A couple questions regarding the use of Kalman filtering in estimating parameters of short rate models:

1) In Duan & Simonato (1995), which seems to be one of the earliest applications of the Kalman filter to short rate models, they state on page 5,

"To deal with the estimation problem, it is reasonable to assume that the yields for different maturities are observed with errors of unknown magnitudes"

Note yields are the output of the observation equation. Mathematically, they mean the yield $R$ at time $t$ for a $T$-bond may be written as $$ R_t(r_t, T) = -\frac{1}{T-t} \ln P_t(r_t,T) + \epsilon_t, \qquad (1) $$ where $r_t$ is the short rate value (the output of the state equation) at time $t$ and $\epsilon_t$ is the "error of unknown magnitude." Why is there an error term? The relationship (1) without the $\epsilon_t$ is simply the definition of the yield. Are we supposed to assume the "error" represents things like illiquidity or quotes with finite decimals?

2) With the exception of the Vasicek model, most short rate models are non-Gaussian. In filtering parlance, the conditional distribution of the current state given the past states is non-Gaussian. How is Kalman filter justified in this case, given it assumes both the state and the observation equations are Gaussian?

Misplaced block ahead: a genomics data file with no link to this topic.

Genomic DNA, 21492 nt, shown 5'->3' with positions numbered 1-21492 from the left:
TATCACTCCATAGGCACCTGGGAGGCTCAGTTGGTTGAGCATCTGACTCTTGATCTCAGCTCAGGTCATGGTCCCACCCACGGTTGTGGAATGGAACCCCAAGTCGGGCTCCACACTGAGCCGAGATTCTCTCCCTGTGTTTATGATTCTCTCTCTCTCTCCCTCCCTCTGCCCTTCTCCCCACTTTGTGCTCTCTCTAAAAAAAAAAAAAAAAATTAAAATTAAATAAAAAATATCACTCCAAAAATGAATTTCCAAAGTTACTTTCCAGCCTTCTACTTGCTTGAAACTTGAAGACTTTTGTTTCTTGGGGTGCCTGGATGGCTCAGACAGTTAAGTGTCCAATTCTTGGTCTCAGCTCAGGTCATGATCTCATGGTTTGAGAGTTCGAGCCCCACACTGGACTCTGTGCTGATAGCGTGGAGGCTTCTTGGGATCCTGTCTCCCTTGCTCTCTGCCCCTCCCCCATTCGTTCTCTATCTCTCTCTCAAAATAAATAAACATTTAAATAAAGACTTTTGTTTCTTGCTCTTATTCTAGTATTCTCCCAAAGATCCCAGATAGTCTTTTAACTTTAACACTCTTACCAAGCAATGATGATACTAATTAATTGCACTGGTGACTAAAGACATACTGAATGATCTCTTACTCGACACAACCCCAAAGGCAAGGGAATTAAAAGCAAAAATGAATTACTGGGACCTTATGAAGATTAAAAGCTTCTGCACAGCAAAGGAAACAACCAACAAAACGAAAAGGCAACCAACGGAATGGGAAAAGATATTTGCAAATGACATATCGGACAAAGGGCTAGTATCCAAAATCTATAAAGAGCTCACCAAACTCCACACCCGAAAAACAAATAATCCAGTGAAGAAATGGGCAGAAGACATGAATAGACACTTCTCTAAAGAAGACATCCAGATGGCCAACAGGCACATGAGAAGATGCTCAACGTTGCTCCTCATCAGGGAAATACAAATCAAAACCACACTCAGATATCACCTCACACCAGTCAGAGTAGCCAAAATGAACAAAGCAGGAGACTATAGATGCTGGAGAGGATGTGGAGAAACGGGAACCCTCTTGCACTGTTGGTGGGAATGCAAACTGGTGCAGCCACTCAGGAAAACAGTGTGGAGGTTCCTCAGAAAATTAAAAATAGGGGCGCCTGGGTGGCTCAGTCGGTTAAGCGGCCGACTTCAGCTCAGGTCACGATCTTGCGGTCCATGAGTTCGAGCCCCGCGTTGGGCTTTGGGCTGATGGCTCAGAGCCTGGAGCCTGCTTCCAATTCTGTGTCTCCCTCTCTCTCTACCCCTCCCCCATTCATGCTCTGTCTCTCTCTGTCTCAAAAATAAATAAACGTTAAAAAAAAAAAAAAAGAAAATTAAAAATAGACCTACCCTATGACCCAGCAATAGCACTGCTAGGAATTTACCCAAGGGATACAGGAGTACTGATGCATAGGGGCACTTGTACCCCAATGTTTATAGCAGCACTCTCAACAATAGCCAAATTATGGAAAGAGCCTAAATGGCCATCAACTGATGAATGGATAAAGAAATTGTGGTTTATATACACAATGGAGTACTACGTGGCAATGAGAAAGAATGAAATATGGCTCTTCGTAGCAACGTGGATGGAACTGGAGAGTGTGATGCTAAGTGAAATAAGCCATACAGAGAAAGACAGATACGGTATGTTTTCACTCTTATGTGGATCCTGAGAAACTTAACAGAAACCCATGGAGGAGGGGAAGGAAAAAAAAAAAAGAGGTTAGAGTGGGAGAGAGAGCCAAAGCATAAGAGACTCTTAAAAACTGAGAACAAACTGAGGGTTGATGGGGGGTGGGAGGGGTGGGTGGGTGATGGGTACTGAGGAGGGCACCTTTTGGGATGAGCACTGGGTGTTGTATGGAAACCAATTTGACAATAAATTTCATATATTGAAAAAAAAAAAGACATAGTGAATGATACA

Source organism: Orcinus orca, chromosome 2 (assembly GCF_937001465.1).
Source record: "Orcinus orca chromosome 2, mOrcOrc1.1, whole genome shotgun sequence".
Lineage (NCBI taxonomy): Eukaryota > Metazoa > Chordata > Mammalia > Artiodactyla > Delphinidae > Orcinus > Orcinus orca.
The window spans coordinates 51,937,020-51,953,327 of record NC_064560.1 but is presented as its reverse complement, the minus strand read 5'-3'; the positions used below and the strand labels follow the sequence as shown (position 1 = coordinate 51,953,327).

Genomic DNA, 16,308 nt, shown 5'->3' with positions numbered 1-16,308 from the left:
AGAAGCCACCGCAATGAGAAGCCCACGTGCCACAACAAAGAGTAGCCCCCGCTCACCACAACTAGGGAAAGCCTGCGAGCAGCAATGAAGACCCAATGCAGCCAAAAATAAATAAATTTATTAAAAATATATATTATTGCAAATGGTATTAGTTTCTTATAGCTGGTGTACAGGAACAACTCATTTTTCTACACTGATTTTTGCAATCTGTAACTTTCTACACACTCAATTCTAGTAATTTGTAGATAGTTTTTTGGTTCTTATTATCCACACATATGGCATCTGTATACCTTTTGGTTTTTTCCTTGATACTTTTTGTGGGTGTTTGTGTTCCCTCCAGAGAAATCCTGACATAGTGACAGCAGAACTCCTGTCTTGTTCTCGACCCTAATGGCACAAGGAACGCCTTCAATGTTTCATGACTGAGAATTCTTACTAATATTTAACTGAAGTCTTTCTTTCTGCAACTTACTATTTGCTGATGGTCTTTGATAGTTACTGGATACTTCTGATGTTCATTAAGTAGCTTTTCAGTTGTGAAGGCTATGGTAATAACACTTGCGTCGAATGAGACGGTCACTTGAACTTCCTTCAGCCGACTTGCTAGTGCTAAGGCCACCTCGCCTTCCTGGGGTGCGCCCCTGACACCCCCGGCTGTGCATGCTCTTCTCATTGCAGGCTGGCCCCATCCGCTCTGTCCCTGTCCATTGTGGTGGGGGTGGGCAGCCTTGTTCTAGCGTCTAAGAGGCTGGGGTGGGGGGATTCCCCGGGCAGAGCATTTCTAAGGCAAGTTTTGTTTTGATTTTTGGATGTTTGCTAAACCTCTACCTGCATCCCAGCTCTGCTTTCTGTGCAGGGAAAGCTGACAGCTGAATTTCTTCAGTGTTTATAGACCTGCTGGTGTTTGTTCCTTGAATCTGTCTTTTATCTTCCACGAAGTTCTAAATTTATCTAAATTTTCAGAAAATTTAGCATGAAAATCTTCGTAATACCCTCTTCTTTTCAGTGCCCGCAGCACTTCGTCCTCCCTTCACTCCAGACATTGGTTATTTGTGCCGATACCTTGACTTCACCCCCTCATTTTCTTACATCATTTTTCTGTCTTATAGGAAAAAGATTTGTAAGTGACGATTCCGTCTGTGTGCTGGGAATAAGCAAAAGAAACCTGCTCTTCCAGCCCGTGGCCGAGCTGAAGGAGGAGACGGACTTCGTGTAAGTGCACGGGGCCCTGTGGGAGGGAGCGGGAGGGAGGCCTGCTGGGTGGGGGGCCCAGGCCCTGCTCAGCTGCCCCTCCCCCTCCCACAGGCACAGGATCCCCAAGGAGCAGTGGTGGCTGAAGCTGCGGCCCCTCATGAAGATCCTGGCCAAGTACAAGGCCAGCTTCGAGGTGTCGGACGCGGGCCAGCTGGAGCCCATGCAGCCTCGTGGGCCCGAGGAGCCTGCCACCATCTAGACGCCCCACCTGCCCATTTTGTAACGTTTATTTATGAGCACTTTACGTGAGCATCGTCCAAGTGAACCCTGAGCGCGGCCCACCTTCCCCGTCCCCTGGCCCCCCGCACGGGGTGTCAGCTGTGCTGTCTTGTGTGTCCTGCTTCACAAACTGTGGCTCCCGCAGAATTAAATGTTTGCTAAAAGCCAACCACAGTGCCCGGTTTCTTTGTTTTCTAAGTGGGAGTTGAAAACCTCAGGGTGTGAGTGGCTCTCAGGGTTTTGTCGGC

1 Answer 1


There are two cases depending on what P is in your formula.

  1. P is the market price of the bond: There exists an idealized, true but unobserved yield curve, but we observe bonds that have some measurement error. This can be because of microstructure imperfections (bid/ask spreads, liquidity and other premia, non synchroneity of quotes since bond markets are OTC). This is purely measurement noise.

  2. P is the theoretical price based on a model and a parameter set: Then the noise stems from the fact that the model is only an approximation of the true DGP. Since here you claim that P is a function of the short rate, I suspect that this is the correct interpretation of the error.

Re the second question: You are right, more sophisticated non-affine models are non linear in the parameters. There are various options. Perhaps use the Extended Kalman Filter where you linearize locally. In non-affine cases you might not even have bonds in closed form, therefore you might employ appriximations for pricing that extend to filtering. Or use non-parametric methods like the paper by Takamizawa (link below). You can also discretize the state space and apply Hamilton's Markov Chain filter (google Hamilton and flexible nonlinear inference, link below for an example). The Unscented Kalman Filter/ Particle Filters which have been used for Stoch Vol filters should also be useful.

Takamizawa: https://core.ac.uk/download/files/153/7064080.pdf

Hamilton's nonlinear inference: http://www.socialsciences.manchester.ac.uk/medialibrary/economics/discussionpapers/EDP-0401.pdf


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